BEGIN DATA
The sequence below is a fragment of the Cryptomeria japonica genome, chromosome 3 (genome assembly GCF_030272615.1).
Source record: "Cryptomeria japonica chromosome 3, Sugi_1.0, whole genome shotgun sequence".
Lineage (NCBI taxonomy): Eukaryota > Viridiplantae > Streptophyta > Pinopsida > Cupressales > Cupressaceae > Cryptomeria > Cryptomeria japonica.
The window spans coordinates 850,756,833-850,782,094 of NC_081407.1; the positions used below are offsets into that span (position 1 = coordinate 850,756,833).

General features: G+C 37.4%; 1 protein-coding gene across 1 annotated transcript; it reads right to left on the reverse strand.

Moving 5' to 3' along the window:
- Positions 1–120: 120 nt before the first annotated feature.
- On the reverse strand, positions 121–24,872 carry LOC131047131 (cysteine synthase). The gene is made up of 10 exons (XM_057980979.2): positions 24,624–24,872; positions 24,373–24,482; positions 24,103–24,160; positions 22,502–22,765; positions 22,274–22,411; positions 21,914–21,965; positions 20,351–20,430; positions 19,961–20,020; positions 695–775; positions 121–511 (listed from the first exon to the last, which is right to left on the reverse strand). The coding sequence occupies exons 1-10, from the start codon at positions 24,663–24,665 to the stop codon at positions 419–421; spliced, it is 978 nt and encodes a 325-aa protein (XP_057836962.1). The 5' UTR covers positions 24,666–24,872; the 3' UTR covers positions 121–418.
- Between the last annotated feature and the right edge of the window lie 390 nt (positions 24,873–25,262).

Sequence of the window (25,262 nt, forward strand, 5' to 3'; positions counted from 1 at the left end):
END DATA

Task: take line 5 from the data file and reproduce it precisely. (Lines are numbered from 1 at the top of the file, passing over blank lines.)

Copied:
General features: G+C 37.4%; 1 protein-coding gene across 1 annotated transcript; it reads right to left on the reverse strand.